The respondents, in reply to the appellants' claim that the court adopted the wrong measure of damages, call our attention to the case of Durkee v. Chino Land Water Co., 151 Cal. 561 [ 91 P. 389], and Kincaid v. Dunn, 26 Cal.App. 686 [ 148 P. 235], where it is held that error cannot be predicated upon the failure of the court to adopt the correct measure of damages, where the case has been tried upon the theory that a particular rule of damages was applicable to the issues being tendered to the trial court. This position, however, is untenable. A reference to the transcript shows that the right of the plaintiffs to recover damages under the pleadings in this case was all the while controverted by the defendants, as the following colloquy taking place between counsel during the trial abundantly shows: Mr. Musgrove, attorney for the plaintiffs, in seeking to introduce certain testimony, stated: "The purpose is to show that Mr. Schrader knew that this property was the only property available, etc. . . . Mr. Haas: That might be material, if your Honor please, in an action for damages where the question of good faith and bad faith were concerned, but it is immaterial in an action for specific performance. Mr. Musgrove: The theory is that in an action for specific performance — well, we are not asking for damages. We want the property because it is the only property for this particular purpose. Mr. Haas: Well, it is absolutely immaterial what you want it for. The question of good faith or bad faith does not enter into it. Well, I will stipulate that such is a fact, but I will not stipulate that it is material in any way. The Court: Well, it would be material as bearing upon the question as to damages for withholding, wouldn't it? Mr. Haas: Well, those damages for withholding, we will show that they are not entitled to recover those in an action for specific performance. They may be grounds for a separate action, but I am satisfied they are not entitled to recover any damages in an action for specific performance. The Court: If that is the case, what is the danger of going into it for what it is worth? . . . Subject to the objection and ruling, which will be reserved, the facts last stated by Mr. Musgrove are admitted." And further on the question of damages: "Mr. Musgrove: We might have an action for damages. Now, I do not want to be placed in the position, inasmuch as I have already included an action for damages, I do not want to be foreclosed by this action, and if necessary, I will offer proof . . . for the particular needs for which we wanted it. Mr. Haas: You are not entitled to make that proof. The Court: Do you think you would be entitled to make that proof? Mr. Musgrove: Under the pleadings as they now stand; not under the pleadings of the third amended complaint, no. The Court: Was this preliminary to a suggested amendment? Mr. Haas: Well, we will resist that. Having gone into the trial and having asked us to make stipulations which are now in the case, they are not entitled to amend. That is an entirely different line of attack which would mean a different line of preparation. We have a right to rely upon the pleadings as they are at this time."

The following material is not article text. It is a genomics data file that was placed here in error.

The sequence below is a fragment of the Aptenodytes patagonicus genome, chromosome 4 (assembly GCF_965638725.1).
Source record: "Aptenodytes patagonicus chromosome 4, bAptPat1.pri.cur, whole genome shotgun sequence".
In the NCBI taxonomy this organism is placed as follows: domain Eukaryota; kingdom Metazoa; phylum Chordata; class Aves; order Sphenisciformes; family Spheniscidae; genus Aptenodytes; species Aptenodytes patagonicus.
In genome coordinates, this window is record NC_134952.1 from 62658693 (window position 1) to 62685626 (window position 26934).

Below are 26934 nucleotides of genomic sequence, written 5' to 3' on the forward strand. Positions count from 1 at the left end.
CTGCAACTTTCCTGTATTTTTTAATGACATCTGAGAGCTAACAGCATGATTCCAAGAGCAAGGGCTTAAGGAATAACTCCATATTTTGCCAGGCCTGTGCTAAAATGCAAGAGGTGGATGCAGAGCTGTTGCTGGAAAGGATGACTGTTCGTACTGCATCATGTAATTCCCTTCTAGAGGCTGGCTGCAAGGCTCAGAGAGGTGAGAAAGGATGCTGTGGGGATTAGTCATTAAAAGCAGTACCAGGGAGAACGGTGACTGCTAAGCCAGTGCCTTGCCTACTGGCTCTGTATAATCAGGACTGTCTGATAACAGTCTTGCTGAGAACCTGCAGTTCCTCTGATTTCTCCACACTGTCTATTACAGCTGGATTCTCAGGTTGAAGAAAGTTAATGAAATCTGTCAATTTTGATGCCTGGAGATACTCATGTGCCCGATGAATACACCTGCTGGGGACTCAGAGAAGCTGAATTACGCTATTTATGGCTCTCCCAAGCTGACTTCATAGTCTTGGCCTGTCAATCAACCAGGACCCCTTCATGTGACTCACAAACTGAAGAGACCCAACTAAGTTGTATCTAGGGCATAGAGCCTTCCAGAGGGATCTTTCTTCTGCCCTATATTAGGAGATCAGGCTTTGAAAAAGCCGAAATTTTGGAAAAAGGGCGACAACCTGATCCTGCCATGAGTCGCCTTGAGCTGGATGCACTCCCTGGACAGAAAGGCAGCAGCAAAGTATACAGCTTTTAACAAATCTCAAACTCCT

Upon the question of the increased rent which the plaintiffs allege they paid on property other than that involved in this action, the record shows that the plaintiffs offered to prove by a certain witness that the rent had been increased as alleged and counsel for the defendant stipulated that the witness would so testify. The stipulation is as follows: "Mr. Haas: We will stipulate that they will so testify. We do object to it on the ground it is incompetent, irrelevant and immaterial, if offered. Your Honor may withhold your ruling on that until the final argument."
It was also stipulated that Paul Kent was the sole owner of the stock of Paul Kent Trust Company, with the exception of qualifying shares.
It is clear from the foregoing that the measure of damages alleged in the complaint and sought to be established by the testimony, and which was finally adopted by the court was opposed by the defendants all during the course of the trial, and having been so opposed and questioned, the cases dealing with the measure of damages, accepted by counsel as the true measure of damages applicable to the case being tried, have no relevancy, nor when the measure adopted by the court as the true measure of damages is not acceded to but controverted during the trial by the defendants.
 Interest on the $5,000 deposited by the plaintiffs with the escrowee was properly allowed.
We do not find any merit in the contention of appellants that the decree awarding specific performance varies from the agreement of purchase and sale entered into by the parties. The wording is slightly different, but the effect is precisely the same. Under such circumstances, it would only unduly lengthen this opinion to set forth our views in relation thereto.
It follows from what we have said that the judgment of the trial court, so far as it relates to damages awarded for increased rents paid by the plaintiffs, must be set aside on the ground that the damages have been based upon remote and collateral matters, and not upon anything relative to usable values, that is, the rents, issues, and profits of the premises to be sold by the defendant Schrader to the plaintiffs.
No question has been made upon this appeal that if specific performance should be awarded under the agreement of sale, it should be awarded as well against the defendant Paul Kent Truck Company as against the defendant Schrader. A number of minor objections have been urged upon this appeal, but not being deemed of sufficient merit to affect the decision in this cause are not specifically referred to in this opinion. The judgment of the trial court awarding damages to the plaintiffs, in so far as it is based upon the alleged increase of rents paid by them for other premises than those involved in this case, is hereby reversed; as to all other parts, the judgment is affirmed, appellants to recover their costs on appeal.
Preston, J., pro tem., and Finch, P.J., concurred.